Leica M10 Full-Frame Sensor is More in Line with Top Crop Sensors: DxOMark
The Leica M10 is a $6,900 camera that some photographers swear by, but its full-frame sensor doesn’t stack up well against the top full frame sensors on the market — it’s more in line with the performance of top APS-C crop sensors. That’s what DxOMark concluded in its latest review of the camera.
Announced in January 2017, the new M10 is an M series digital rangefinder that features a slimmer form factor that’s more similar with Leica’s analog M series cameras of old.
The camera scored an overall score of 86 points at DxOMark, putting it in second place among Leica cameras just behind the Leica SL (Typ 601) full-frame mirrorless camera and its score of 88.
The M10’s sensor tested well, but it falls behind the highly acclaimed full frame sensors in new cameras such as the Sony a7R III and the Nikon D850, which were both awarded groundbreaking scores of 100. The M10 was found to be at least a 1 stop worse in both color depth and dynamic range.
In fact, the Leica M10’s sensor scores are more on par with the best APS-C chips we’ve tested in mirrorless cameras, such as the Samsung NX500 and the Sony A6300. Headline sub-scores for color depth (Portrait) and dynamic range (Landscape) are either the same or better for both the Samsung NX500 and the Sony A6300. Dynamic range is better at base ISO for these top-performing APS-C chips, too, offering half or two-thirds of a stop better performance compared to the M10 at base ISO. So while the M10’s 24Mp full-frame CMOS sensor has great specifications, it doesn’t quite hit its full potential.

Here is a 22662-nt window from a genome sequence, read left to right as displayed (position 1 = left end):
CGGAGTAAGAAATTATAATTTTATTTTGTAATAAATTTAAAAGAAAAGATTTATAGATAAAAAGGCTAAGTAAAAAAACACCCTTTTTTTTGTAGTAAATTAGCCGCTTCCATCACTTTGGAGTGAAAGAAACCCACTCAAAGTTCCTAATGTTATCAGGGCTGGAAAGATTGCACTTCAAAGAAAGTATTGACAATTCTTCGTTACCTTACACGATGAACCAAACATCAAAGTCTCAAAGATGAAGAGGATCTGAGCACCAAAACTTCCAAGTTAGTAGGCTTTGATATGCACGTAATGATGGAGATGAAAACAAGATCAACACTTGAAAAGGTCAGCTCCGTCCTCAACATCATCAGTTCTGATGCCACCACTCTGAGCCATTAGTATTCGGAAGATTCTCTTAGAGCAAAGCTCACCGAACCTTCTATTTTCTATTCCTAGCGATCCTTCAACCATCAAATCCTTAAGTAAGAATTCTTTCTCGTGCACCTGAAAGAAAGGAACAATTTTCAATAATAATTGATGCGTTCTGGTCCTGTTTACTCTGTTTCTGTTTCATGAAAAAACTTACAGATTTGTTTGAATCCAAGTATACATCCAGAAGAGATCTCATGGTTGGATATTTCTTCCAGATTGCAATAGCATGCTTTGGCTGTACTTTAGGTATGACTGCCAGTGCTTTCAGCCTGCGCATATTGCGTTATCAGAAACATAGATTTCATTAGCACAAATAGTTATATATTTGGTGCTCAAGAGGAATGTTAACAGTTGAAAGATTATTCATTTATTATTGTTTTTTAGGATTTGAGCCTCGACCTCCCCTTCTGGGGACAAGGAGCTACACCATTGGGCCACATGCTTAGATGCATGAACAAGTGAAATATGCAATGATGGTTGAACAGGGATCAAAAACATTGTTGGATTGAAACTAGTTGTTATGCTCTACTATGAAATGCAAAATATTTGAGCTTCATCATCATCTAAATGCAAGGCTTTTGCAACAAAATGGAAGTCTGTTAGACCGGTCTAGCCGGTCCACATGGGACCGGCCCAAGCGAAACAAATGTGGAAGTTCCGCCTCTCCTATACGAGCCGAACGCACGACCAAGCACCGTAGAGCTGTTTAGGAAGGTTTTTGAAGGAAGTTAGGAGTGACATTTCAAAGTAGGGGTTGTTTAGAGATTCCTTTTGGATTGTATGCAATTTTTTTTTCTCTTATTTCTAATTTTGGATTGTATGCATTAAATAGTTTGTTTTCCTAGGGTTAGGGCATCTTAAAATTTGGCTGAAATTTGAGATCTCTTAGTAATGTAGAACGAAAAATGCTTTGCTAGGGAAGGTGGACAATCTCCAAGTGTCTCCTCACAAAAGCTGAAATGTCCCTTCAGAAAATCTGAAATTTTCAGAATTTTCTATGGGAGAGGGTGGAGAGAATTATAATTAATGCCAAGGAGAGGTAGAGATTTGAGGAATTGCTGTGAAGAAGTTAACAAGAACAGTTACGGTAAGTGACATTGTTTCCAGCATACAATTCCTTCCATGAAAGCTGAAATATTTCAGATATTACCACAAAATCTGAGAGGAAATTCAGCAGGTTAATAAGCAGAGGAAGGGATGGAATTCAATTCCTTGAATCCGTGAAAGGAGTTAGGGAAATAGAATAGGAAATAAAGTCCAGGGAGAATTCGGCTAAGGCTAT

DxOMark does note that the one advantage the Leica M10 has over the top crop sensor cameras is the fact that its physically larger sensor is able to gather more light, providing better low-light ISO performance.
“For pure sensor performance, the Leica M10’s 24Mp CMOS chip is in the same ballpark as recent Leica full-frame chips,” DxOMark concludes. “Compared to the top-performing full-frame sensors we’ve tested, the M10 lags a little behind at base ISO and throughout the sensitivity range, with image quality more in line with the best APS-C chips.”